columnBy Robert Araeb
AS a proud Namibian, I am pleased to live in a country where education is a fundamental right that is entrenched in our Constitution.
As a nation we recognise the importance of the education agenda which is why education spending amounts to about 23 percent, totalling to N$9.4 billion, of our 2012/2013 budget. Namibia is one of the highest spenders on education in the world. However, is this focus on education spending directed at the right levels to address Namibia's ever-widening skills gap?
In the 2012/ 2013 fiscal year, government intends to focus its education spending on the following key areas:
Construction and upgrading of educational facilities;
Recruiting qualified teachers and constructing accommodation facilities for teachers in rural areas;
Improving funding to the Students Financial Assistance Fund to enable more youth to access tertiary education;
Providing for increased vocational training.
It is not surprising, and correctly so, that the bulk of our country's educational spend is directed at primary and secondary education level. If we play our cards right as a nation and maintain our focus on the quality of education, this spending, along with targeted non- financial interventions, should result in a notable dent in our country skills gap in the long-term future. It pleases me that education has been identified as one of the key enablers for economic development in NDP4.
Where does that however leave us in the not-too-distant future, especially with regards to the youth that require tertiary education in order to become productive and economically productive citizens? As per the 2011 UNDP Human Development Report approximately only 8.7 per cent of educational spend in Namibia is geared towards tertiary education. It is thus not surprising that only 8.9 per cent of school leavers enrol at tertiary institutions, leaving the majority of the rest to fuel the unemployment rate.
In order to develop a skilled nation, we need to also invest our energy and significantly increase our focus on tertiary education. The capacity of tertiary institutions should be enhanced and the barriers of entry to tertiary education should be removed. This responsibility lies with individual citizens, families, private sector, government as well as the tertiary institutions themselves. Such institutions have a vital role to play in turning Namibia into a nation of skilled champions.
The high cost of education is one of the entry barriers to higher education. Despite the increased spending by government on student financial assistance, the affordability of tertiary educations remains a challenge for many middle income households. On the other side of the coin, most tertiary institutions are feeling the brunt of the high cost of delivering education, as they cannot transfer all their true costs to students.
One way that such cost can be controlled is for academic institutions to enhance operational efficiencies and to make better use of existing resources. tertiary institutions need to look more carefully at academic course profitability, through measuring and controlling the financial performance of academic cost.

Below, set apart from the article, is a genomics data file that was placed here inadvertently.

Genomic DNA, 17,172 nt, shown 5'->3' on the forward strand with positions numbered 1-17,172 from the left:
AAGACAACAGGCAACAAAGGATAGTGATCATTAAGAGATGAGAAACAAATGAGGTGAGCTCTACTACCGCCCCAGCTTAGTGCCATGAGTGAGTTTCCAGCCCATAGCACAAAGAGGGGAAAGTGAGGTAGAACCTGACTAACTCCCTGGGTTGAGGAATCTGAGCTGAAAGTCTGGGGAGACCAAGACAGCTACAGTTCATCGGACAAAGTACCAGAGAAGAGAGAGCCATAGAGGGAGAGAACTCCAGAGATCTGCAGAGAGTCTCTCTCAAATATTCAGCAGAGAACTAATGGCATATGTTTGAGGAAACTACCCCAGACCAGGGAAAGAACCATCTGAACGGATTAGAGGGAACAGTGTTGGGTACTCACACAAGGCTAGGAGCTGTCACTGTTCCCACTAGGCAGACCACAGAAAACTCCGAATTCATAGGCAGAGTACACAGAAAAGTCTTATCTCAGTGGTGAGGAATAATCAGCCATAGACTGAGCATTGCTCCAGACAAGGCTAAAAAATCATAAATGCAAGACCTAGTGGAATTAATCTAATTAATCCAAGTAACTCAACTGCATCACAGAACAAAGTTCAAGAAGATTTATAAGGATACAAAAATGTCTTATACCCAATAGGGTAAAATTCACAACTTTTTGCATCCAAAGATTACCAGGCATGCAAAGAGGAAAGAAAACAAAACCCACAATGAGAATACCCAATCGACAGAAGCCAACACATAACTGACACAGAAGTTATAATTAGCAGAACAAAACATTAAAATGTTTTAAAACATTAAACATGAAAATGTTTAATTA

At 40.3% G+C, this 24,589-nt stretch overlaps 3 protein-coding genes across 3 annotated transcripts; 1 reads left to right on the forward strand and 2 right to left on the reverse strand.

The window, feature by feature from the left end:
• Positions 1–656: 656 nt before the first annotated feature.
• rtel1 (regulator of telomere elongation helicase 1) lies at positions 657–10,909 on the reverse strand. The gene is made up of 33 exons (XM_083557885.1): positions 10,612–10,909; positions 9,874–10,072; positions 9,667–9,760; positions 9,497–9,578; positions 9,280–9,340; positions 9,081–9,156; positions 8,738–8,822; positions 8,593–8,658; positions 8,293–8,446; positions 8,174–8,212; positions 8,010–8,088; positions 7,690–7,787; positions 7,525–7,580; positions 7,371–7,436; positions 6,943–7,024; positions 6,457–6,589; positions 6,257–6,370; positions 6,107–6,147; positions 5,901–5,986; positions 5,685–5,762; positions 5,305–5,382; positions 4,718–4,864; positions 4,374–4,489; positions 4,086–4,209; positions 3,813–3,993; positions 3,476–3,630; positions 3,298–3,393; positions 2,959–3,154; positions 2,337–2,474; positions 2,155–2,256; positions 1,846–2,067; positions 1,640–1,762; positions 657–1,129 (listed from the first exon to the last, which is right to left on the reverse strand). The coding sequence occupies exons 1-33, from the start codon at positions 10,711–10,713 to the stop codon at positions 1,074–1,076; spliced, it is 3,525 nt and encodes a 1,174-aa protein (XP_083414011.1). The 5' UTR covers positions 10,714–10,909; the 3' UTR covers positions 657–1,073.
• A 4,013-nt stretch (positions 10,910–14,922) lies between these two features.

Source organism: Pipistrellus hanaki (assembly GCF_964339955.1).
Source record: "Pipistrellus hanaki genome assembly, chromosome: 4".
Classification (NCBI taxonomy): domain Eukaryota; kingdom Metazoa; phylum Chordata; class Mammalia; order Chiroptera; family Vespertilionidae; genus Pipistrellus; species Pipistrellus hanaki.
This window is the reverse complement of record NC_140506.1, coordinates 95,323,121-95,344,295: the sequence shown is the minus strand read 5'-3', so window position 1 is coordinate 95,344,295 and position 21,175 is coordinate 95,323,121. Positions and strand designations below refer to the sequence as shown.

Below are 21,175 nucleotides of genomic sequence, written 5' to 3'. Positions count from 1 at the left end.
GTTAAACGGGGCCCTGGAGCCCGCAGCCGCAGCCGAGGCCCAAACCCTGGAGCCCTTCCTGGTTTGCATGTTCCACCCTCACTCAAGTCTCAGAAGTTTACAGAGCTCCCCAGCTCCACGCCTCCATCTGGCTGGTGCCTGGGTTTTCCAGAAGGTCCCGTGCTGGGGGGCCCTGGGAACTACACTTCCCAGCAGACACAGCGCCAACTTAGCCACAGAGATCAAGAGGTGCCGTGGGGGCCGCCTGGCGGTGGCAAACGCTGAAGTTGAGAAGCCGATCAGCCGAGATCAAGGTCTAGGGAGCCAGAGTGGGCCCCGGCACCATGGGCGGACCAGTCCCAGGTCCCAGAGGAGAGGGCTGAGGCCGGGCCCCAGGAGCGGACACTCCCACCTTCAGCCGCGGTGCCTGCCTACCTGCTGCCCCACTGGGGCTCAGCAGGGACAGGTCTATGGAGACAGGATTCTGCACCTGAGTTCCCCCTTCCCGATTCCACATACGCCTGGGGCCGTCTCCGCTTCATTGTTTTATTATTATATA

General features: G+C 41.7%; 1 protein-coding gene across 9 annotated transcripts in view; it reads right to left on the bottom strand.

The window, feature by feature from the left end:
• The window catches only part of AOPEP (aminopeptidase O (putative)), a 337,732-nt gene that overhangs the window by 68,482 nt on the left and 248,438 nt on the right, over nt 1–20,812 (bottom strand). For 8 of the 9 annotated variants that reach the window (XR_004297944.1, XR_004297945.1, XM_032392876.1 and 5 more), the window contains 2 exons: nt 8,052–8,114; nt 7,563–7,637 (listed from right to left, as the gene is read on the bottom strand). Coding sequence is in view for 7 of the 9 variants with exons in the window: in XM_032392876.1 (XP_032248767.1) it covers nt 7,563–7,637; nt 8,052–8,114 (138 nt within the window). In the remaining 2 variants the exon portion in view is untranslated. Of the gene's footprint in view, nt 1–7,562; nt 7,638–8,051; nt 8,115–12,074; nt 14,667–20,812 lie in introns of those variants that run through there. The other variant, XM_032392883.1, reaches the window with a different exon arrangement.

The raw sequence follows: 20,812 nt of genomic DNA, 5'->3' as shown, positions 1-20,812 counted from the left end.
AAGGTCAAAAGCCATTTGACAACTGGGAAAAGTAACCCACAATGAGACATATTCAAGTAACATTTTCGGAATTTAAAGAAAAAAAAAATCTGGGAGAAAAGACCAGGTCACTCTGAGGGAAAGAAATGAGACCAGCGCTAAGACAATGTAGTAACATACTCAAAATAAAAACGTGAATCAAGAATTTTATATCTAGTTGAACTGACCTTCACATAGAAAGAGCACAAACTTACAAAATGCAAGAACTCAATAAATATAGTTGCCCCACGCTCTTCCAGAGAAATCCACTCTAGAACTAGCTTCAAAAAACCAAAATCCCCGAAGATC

Such efficiencies and cost reductions can often be achieved through greater focus on internal controls and financial accountability. Specific interventions can include, but are not limited to: investing in smart IT systems, procurement cost reduction, tightening controls around student debt management, alliances to achieve economies of scale, optimising the use of assets and effectively using shared service centres.
With this achieved, tertiary institutions stand a chance at reducing their cost structures and increase their financial viability without over reliance on external funding. As an auditor and business advisor, I firmly believe that internal audit in tertiary institution can assist in this process by anticipating potential problems and suggesting solutions to mitigate those risks before they materialise.
Another barrier of entry is physical access to tertiary institutions. Academic institutions such as Unam [University of Namibia] have made notable strides in establishing campuses across the country, whilst the Polytechnic of Namibia has successfully established its various centres of excellence. Such initiatives are steps in the right direction in making tertiary education more accessible. Expanding educational wings however does not come without its challenges and related cost. The internal audit functions of tertiary institutions can help in providing assurance over the optimal use of technology, human capital and other resources across these often geographically segmented institutions.
Improved governance and control has seen many organisations prosper in both the private and public sectors. Institutions in the tertiary education sector should therefore be no exception. Optimally run academic institutions instill confidence in their investors, funders, students and stakeholders. This in turn is likely to inspire an upward spiral in higher education.
Robert Araeb is a Director at KPMG and is responsible for Internal Audit, Risk and Compliance services. He is a Chartered Accountant (Nam) (SA) and is a member of the Institute of Internal Auditors.